* There’s no doubt that Bruce Rauner is a different sort of Republican. While the DC crowd was gnashing their collective choppers last week about the president’s executive order, Rauner was praising it…
Republican Gov.-elect Bruce Rauner on Friday called President Barack Obama’s executive action on immigration a “great start” to “get the dialogue going” on immigration policy changes.
lRelated Rauner says Obama immigration move a great start of conversation
The comments came as Rauner addressed more than 900 advocates for the Latino community in Rosemont. Rauner told the crowd he supports “comprehensive immigration reform,” which he acknowledged will take more work.
“The real way to do it is on a bipartisan basis, through Congress, through the legislature, with the president, with the states all working together … to make sure the changes are permanent, they’re structurally in place for the long term,” said Rauner, receiving applause.
Later, when asked by a reporter if he supported Obama’s executive orders, Rauner said “It’s good that the president gets the discussion moving.”
He is a lot smarter and more attuned to the sort of state he now represents than the Springfield crowd has ever given him credit for.
* And while we’re on that topic, Reboot interviewed Jim Edgar about his advice to and impressions of Bruce Rauner…
A: …His style is to listen a lot and then he kind of takes what he wants to from all of those people he’s talked to, so I guess my major advice I’ve given him is you don’t want to rush into any decisions you don’t have to make right now.
He has a luxury. I told him he got through this campaign for governor without kind of saying a lot about where he was on a whole lot of specific issues and, governmentally, that’s great because now he can take positions based off of what he finds as governor, not what he promised in a campaign and I think that’s a great plus for him. As I told him, until you’re ready to make a decision, until you have to make a decision, I would hold off just so you really feel comfortable with whatever that decision is.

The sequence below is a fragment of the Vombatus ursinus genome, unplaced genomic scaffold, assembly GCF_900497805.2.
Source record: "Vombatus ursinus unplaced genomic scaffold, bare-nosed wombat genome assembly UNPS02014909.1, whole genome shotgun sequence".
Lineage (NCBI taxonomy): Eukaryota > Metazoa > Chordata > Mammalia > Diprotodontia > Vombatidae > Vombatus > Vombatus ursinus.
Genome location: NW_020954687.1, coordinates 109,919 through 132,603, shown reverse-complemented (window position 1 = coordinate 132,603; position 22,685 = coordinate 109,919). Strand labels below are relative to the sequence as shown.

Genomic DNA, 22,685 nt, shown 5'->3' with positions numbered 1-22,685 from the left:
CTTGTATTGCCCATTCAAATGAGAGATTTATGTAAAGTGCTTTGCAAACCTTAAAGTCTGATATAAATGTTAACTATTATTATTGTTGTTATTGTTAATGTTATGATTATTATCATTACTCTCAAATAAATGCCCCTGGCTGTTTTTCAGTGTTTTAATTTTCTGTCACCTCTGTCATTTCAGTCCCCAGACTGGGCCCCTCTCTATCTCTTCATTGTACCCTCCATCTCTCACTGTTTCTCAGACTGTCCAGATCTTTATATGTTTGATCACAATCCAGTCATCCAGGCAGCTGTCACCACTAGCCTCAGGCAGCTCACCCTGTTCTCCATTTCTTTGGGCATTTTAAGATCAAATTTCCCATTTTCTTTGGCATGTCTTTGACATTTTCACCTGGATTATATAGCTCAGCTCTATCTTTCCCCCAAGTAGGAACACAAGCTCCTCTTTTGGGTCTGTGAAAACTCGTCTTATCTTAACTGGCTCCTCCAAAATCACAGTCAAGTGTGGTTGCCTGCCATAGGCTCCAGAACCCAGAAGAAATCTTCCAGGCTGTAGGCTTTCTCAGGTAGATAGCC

Q: You think he’s a listener? Because the story I heard was that the first time you met him, he didn’t listen very much, that he did most of the talking and that the meeting was a little bit tense.
A: I think I expressed that. I told him the next time we met – we met after the primary– told him, “You’re a quick study. You listened a lot more today.” And my experience with him since, we’ve had probably three conversations and we spent the day flying around Monday before the election and he spent most of it listening to me. Now, how much of it he thought was worthwhile listening to I don’t know, but he’s a much better listener now.
One thing I found is, I thought I had a pretty good resume going into the governorship, and I have to say I had a lot to learn after I got there. I think he understands that. He’s not just listening to me. He’s listening to a lot of people and in the end he has to make the final call, but I think if he can get as much information and have time to think about it. … You don’t really have a chance in a campaign to think about some of those things as well as you should. Now, he has this two-month window, almost, where he can really think things over.
I had heard the same things about Rauner early on. He wouldn’t listen and was a know-it-all.
But I also started hearing different stories as the primary wore on. He was much more willing to listen to advice and began using the best of that advice to his advantage.
Speaker Madigan and Senate President Cullerton both went into a meeting with Rauner not long ago figuring it would be a glad-handing meet and greet followed by a photo op. They wound up talking to the guy for almost two and a half hours.
* And then Rauner met with Cullerton again last week…
Cullerton says his meeting was largely procedural. He says they talked about vetting gubernatorial appointments before they are announced and up for Senate confirmation.
That demonstrates Rauner’s eagerness to get up to speed on process, which is unimportant to most people but has done more to damage a governor’s effectiveness than almost anything else.
On top of Rauner’s spending millions to get elected, Tom Bowen, a former political adviser to Chicago Mayor Rahm Emanuel, notes that once the legislative session gets underway, “[Rauner] can mount an aggressive issue-advocacy campaign if he needs to,” to garner public support for his agenda.
* And, finally…
Governor-elect Bruce Rauner said “Happy Thanksgiving!” several hundred times Sunday afternoon, with each utterance accompanied by a free frozen turkey for throngs of people who lined up at a South Side church for fixings and a bird.
Rauner stood next to Pastor Corey Brooks and posed for dozens of selfies at Brooks’ New Beginnings Church, 6620 S. King Drive.
Brooks, one of a handful of black pastors from the South and West sides who went against their traditional Democratic grain in September to endorse Rauner, a Republican, smiled broadly as he stood shoulder-to-shoulder with the Winnetka multimillionaire. […]
“God made us in his image, not as Republicans, not as Democrats, not as politicians, but as human beings who care and make the world a better place by making a difference, and that’s what we’re doing here today.” [Rauner said.]
One of the chief complaints that black ministers have about Democratic politicians is that they appear to be everywhere during campaigns, but invisible the rest of the time. So, that’s another smart move by Rauner.